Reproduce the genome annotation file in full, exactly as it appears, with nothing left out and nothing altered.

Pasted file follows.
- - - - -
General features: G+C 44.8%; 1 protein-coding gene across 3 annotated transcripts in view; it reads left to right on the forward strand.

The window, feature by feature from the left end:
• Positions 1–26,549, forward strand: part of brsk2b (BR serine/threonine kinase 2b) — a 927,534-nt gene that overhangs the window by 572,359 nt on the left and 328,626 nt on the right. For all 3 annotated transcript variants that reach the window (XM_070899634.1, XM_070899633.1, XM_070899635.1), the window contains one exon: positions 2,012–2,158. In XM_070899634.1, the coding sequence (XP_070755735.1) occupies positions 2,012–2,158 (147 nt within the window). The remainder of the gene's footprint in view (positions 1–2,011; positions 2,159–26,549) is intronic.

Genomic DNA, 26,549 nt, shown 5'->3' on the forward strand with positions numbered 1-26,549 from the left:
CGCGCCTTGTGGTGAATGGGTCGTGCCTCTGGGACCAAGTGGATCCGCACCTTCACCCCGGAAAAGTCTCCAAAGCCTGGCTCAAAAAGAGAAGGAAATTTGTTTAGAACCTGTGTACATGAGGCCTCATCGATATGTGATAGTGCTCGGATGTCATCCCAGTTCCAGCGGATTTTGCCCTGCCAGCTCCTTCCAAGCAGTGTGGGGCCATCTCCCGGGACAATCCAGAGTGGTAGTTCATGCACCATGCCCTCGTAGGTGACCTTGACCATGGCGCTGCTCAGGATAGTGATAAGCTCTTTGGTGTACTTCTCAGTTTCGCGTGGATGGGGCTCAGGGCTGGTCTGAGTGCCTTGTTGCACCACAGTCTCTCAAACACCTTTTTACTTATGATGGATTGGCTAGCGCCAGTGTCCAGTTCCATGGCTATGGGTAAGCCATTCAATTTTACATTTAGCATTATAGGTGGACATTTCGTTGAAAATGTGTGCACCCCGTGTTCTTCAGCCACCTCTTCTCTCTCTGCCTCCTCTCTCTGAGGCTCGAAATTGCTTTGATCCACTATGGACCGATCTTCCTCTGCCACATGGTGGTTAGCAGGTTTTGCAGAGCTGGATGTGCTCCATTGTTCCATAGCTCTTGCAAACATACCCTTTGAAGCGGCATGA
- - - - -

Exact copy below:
General features: G+C 44.8%; 1 protein-coding gene across 3 annotated transcripts in view; it reads left to right on the forward strand.

The window, feature by feature from the left end:
• Positions 1–26,549, forward strand: part of brsk2b (BR serine/threonine kinase 2b) — a 927,534-nt gene that overhangs the window by 572,359 nt on the left and 328,626 nt on the right. For all 3 annotated transcript variants that reach the window (XM_070899634.1, XM_070899633.1, XM_070899635.1), the window contains one exon: positions 2,012–2,158. In XM_070899634.1, the coding sequence (XP_070755735.1) occupies positions 2,012–2,158 (147 nt within the window). The remainder of the gene's footprint in view (positions 1–2,011; positions 2,159–26,549) is intronic.

Genomic DNA, 26,549 nt, shown 5'->3' on the forward strand with positions numbered 1-26,549 from the left:
CGCGCCTTGTGGTGAATGGGTCGTGCCTCTGGGACCAAGTGGATCCGCACCTTCACCCCGGAAAAGTCTCCAAAGCCTGGCTCAAAAAGAGAAGGAAATTTGTTTAGAACCTGTGTACATGAGGCCTCATCGATATGTGATAGTGCTCGGATGTCATCCCAGTTCCAGCGGATTTTGCCCTGCCAGCTCCTTCCAAGCAGTGTGGGGCCATCTCCCGGGACAATCCAGAGTGGTAGTTCATGCACCATGCCCTCGTAGGTGACCTTGACCATGGCGCTGCTCAGGATAGTGATAAGCTCTTTGGTGTACTTCTCAGTTTCGCGTGGATGGGGCTCAGGGCTGGTCTGAGTGCCTTGTTGCACCACAGTCTCTCAAACACCTTTTTACTTATGATGGATTGGCTAGCGCCAGTGTCCAGTTCCATGGCTATGGGTAAGCCATTCAATTTTACATTTAGCATTATAGGTGGACATTTCGTTGAAAATGTGTGCACCCCGTGTTCTTCAGCCACCTCTTCTCTCTCTGCCTCCTCTCTCTGAGGCTCGAAATTGCTTTGATCCACTATGGACCGATCTTCCTCTGCCACATGGTGGTTAGCAGGTTTTGCAGAGCTGGATGTGCTCCATTGTTCCATAGCTCTTGCAAACATACCCTTTGAAGCGGCATGA